Nesbitt, Allister slam failure to move on Stormont opposition

Mike Nesbitt set out some of the UUP's main election policies at the party's general meeting
Mike Nesbitt set out some of the UUP's main election policies at the party's general meeting

Both the UUP and TUV have hit out at the failure to make good on a pledge to create an official opposition within Stormont.

In a wide-ranging speech at the weekend, setting out his party’s main policies ahead of the May 7 election, Ulster Unionist leader Mike Nesbitt pointed out that fewer than 48 hours remain to deliver on one of the key elements of the Stormont House Agreement.

In his address at the party’s annual general meeting, he also aired a proposal to increase the minimum wage, and a plan to make firms which take on public contracts offer apprenticeships.

The Stormont House Agreement had said: “Arrangements will be put in place by the Assembly by March 2015 to enable those parties which would be entitled to ministerial positions in the Executive, but choose not to take them up, to be recognised as an official opposition and to facilitate their work.

“These measures will include: a) Provision for financial and research assistance (from within existing Assembly budgets, keeping these changes cost neutral); and b) Designated speaking rights including the opportunity to ask questions and table business sufficient to permit the parties to discharge their opposition duties.”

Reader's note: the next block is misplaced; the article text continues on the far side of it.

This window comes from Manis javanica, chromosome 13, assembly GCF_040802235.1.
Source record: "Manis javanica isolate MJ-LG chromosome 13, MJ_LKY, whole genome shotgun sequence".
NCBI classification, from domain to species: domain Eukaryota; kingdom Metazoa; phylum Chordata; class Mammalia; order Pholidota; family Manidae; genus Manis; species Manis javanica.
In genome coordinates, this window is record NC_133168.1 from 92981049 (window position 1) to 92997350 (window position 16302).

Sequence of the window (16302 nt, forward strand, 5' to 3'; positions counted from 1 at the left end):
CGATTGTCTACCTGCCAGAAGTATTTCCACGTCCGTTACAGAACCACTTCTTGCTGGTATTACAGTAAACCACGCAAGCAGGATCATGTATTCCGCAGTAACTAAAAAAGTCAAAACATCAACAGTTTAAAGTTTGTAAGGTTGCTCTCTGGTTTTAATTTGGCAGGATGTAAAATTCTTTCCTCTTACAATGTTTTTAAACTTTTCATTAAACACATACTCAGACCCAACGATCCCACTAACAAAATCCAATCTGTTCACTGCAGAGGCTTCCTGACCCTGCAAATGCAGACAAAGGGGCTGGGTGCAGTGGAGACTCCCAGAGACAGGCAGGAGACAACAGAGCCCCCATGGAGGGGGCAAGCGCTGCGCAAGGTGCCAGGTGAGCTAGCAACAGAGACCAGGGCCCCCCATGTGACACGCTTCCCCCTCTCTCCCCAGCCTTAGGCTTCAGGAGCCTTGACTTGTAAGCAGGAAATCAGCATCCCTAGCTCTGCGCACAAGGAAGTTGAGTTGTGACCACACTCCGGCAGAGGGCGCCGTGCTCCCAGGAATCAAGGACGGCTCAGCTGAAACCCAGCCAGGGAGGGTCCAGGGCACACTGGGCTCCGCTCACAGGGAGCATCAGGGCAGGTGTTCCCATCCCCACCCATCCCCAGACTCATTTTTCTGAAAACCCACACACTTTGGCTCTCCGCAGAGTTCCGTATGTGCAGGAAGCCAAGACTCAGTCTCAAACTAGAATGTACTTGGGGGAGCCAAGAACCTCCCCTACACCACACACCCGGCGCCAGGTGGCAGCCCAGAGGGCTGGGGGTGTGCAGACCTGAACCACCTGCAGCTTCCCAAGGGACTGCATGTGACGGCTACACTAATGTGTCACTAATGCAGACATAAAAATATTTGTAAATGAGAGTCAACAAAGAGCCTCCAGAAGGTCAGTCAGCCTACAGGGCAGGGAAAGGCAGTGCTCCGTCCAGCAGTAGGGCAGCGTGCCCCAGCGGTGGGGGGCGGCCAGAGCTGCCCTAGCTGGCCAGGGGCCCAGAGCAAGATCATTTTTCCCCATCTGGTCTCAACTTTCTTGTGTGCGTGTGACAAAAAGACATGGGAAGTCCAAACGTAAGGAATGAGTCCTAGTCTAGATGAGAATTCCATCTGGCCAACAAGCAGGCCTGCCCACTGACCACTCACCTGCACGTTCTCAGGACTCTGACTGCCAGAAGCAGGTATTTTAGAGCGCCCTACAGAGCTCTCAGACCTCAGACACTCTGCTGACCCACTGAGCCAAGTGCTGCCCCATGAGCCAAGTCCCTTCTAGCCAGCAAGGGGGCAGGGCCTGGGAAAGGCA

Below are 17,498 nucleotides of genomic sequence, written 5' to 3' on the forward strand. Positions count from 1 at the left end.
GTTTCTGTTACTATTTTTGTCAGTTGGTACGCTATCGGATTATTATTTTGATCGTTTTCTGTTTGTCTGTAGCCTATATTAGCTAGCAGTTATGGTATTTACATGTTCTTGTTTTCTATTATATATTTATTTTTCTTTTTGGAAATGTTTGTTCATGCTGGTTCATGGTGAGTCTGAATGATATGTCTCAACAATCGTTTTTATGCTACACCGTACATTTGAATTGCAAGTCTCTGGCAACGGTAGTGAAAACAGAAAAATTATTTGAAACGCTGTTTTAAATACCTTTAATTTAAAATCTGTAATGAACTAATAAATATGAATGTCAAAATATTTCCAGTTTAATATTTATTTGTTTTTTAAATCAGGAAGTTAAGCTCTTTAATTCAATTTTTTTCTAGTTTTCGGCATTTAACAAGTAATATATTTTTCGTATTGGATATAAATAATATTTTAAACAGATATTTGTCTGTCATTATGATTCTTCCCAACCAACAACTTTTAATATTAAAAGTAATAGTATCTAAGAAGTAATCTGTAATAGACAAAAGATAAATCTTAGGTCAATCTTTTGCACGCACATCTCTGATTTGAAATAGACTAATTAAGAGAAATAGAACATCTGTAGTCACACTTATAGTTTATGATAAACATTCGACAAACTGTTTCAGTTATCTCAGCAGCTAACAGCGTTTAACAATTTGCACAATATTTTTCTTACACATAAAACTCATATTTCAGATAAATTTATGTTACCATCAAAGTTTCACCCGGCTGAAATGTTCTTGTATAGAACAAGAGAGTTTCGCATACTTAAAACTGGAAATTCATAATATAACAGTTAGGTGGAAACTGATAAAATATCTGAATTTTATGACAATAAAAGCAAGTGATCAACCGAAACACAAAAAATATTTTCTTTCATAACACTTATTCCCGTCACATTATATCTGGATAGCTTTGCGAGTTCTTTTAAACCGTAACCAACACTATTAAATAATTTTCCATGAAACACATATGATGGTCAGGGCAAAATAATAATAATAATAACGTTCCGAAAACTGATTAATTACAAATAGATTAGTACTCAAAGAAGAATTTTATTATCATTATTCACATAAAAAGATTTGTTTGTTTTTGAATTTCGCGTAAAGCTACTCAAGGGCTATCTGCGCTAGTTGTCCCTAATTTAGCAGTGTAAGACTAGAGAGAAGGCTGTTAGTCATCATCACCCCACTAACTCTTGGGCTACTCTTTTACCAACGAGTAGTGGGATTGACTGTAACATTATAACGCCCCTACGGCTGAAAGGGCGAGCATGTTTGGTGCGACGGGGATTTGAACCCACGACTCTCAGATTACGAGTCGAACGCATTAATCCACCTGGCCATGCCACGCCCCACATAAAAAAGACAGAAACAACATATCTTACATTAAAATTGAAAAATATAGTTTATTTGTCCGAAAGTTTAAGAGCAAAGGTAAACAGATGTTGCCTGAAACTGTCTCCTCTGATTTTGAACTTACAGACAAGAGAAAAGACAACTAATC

Mr Nesbitt stated: “Our own party executive reserved judgment on the so-called Stormont House Agreement at Christmas. From bitter experience, we saw the pitfalls. The lack of detail. The suspicion there were side deals. The concerns about implementation.

“Members, we have a very wise executive!”

In particular, he added: “For example, arrangements for an official opposition at Stormont were to be agreed by the end of this month, which is Tuesday. There’s little sign of it.”

Also airing concerns about the failure was TUV leader Jim Allister, who said: “March 2015 is all but gone, but nothing has appeared. Just another con, it seems.”

He added: “More and more, it seems, the Stormont House Agreement was a publicity stunt, designed as mere sticking plaster for the crisis of the moment. Three months on, what has it produced? Nothing.”

However, Mr Nesbitt also used his speech to warn against being “totally dismissive” of the Stormont House pact, adding that it at least ensures a commitment to create an opposition on paper, something which could usher in “the next mature step to normal politics in Northern Ireland – if it ever happens”.